Hydrogen technologies are important for Victoria's renewable energy future.

    Several hydrogen technologies will soon be available for consumers, making hydrogen technology a focus for compliance.

    Energy Safe supports industry through:

    • innovation
    • pilots
    • trials
    • guidance on acceptance of appliance applications for new technologies, such as fuel cells.
  • An illustration of a truck passing under two powerlines. The truck has its bed lifted, signifying danger for the driver and a lack of awareness of the powerlines.

    Operating mechanical equipment near overhead powerlines is dangerous. There's a high risk of contact, which can cause serious injuries and fatalities.

    Energy Safe advises the Victorian community and industry on No Go Zones. No Go Zone safety prevents injury and death from contacting live powerlines.

    Contact with a powerline can cause a fire, result in electric shock or electrocution. These incidents can also threaten nearby properties and the electricity network.

Enduring priorities

Energy safety issues that pose continuous risk to Victorians will always be priorities.

  •  An icon for power pole management depicting 2 power poles utilising a simple, outline-style aesthetic.

    Energy Safe continues to track management of infrastructure, such as:

    • powerlines
    • electrical assets
    • pipelines
    • gas distribution assets
    • complex electrical installations
    • complex gas installations.

    Failure of powerlines in high winds or hot weather can lead to bushfires.

    Failure of pipelines and gas mains can also cause fires and injury.

    Major electricity companies, pipeline licensees and other asset owners need to undertake inspections and have regular maintenance programmed to ensure the safety of their assets – and report on failures.

  • CandE 22-23 Appliances Icon

    Equipment and appliances cause safety incidents each year.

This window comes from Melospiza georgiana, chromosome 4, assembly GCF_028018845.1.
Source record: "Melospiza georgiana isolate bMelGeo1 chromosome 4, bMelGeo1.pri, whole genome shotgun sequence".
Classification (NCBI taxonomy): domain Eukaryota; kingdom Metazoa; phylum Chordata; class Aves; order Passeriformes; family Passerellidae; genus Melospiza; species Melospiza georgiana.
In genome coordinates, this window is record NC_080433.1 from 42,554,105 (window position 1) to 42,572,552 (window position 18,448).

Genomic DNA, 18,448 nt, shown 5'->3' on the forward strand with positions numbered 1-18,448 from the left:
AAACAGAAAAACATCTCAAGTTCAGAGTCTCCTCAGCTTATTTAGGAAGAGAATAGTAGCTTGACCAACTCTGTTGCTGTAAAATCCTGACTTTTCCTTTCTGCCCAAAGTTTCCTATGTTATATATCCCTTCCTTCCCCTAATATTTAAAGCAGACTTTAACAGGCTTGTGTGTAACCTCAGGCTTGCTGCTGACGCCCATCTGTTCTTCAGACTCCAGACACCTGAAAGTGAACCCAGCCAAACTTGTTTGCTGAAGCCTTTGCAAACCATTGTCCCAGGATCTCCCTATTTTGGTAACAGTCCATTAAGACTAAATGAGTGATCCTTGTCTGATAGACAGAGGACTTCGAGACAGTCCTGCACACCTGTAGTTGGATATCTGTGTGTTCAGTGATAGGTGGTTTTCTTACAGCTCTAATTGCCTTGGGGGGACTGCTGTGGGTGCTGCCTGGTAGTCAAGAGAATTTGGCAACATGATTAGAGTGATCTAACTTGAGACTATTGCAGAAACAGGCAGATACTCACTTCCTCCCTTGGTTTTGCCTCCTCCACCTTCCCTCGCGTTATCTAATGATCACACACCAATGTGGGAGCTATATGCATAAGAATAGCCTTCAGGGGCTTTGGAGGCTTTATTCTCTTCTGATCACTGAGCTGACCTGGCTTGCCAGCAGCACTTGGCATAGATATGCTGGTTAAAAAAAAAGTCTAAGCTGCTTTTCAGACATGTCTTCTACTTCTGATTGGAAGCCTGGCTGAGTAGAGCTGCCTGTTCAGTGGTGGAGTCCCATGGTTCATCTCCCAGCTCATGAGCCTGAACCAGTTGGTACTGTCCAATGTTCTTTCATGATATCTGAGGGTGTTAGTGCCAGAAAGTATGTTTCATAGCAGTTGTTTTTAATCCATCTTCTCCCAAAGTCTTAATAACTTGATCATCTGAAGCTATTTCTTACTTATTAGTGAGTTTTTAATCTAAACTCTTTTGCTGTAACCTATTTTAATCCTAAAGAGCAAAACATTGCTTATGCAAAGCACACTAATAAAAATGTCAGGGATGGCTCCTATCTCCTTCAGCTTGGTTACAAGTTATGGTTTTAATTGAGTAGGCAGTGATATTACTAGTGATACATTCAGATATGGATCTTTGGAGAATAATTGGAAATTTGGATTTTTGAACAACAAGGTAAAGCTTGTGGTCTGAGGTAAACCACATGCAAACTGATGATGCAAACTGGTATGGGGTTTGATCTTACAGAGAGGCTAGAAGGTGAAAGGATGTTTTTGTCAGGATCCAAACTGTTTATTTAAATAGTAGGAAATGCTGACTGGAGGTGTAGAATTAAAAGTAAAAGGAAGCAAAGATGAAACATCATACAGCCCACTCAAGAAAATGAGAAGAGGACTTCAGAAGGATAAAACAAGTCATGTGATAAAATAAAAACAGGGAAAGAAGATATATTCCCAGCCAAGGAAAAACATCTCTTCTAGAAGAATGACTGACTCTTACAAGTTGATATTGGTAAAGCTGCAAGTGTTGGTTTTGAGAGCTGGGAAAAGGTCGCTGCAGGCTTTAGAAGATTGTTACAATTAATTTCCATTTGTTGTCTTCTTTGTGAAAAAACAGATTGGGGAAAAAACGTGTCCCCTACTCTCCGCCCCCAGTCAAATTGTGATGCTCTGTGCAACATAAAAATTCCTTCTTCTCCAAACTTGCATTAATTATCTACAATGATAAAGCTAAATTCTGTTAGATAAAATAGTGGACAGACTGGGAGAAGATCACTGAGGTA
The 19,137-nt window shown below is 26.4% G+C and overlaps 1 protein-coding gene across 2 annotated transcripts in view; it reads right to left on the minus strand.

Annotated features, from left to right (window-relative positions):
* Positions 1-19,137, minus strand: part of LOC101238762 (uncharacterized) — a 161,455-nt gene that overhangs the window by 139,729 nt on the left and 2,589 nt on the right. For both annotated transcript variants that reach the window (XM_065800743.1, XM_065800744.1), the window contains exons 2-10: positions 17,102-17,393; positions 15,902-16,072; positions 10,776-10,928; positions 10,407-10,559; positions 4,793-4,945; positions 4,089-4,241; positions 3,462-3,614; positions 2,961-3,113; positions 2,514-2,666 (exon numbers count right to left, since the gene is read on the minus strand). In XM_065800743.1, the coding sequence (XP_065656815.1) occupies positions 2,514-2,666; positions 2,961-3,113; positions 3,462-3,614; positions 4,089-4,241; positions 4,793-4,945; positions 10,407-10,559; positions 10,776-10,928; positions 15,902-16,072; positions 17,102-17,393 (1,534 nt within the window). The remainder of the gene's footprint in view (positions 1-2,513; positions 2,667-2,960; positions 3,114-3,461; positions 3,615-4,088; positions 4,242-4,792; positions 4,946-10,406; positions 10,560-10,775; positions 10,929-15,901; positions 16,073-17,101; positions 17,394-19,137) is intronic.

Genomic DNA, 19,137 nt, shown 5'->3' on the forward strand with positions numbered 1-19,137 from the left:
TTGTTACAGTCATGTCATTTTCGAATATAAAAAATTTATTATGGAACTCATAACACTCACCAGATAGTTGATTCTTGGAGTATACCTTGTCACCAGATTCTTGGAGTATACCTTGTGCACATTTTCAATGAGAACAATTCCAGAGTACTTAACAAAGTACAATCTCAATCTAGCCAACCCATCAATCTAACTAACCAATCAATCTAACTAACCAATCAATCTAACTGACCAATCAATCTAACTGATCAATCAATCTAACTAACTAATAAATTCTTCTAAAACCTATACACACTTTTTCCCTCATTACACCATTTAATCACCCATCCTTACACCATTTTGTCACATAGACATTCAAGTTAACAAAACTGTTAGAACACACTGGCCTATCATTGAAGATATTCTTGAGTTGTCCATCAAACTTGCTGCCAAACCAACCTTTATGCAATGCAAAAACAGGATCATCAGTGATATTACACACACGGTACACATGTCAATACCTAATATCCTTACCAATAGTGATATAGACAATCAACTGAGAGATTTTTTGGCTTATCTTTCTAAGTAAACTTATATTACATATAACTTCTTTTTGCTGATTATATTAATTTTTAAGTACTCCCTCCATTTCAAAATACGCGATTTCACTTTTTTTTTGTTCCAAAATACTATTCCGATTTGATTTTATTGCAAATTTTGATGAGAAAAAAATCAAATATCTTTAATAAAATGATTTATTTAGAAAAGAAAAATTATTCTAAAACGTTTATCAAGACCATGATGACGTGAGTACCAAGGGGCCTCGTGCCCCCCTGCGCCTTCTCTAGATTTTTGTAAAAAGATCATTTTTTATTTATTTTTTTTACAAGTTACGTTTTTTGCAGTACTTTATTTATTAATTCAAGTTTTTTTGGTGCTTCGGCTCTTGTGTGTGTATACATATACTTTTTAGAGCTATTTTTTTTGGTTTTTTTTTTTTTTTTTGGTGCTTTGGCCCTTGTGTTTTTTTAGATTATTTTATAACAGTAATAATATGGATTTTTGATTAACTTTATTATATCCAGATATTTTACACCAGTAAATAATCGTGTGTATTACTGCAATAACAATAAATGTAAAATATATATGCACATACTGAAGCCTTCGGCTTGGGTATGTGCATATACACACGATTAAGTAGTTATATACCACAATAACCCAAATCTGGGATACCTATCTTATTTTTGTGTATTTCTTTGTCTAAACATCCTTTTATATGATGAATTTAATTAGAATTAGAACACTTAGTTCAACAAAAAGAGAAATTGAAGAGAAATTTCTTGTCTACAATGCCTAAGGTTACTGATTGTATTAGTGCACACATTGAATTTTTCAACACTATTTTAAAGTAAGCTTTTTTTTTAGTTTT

Technology and product lines change, as does buyer behaviour – shopping online, from overseas vendors and used marketplaces.

    Energy Safe continues to:

    • watch trends
    • identify risks
    • issue prohibition notices
    • issue safety alerts
    • post product recall notices.

    Energy Safe will continually protect Victorians from products that don't meet safety standards.

  •  An icon for gas pipelines depicting a gauge on a pipe, utilising a simple, outline-style aesthetic.

    Third-party asset strikes are the most common cause of:

    • pipeline damage
    • gas damage
    • loss of containment.

    These strikes – which can occur in front of the meter, behind the meter or on transmission pipelines – can lead to serious incidents, such as explosions.

    Pipeline licensees must protect their pipelines. They must also manage the risk of encroachment on transmission pipelines.

    Works around transmission pipelines need Ministerial Consent. This includes work done by:

    • construction firms
    • contractors
    • farmers
    • landowners.

    Find out more about where pipelines are by contacting Before You Dig AustraliaExternal Link

Date: 21/04/2024 21:53

Controlled document

The currency and accuracy of this document cannot be guaranteed once printed or saved to a storage device. If in doubt, please check the ESV website for the current version.

Reviewed 22 October 2023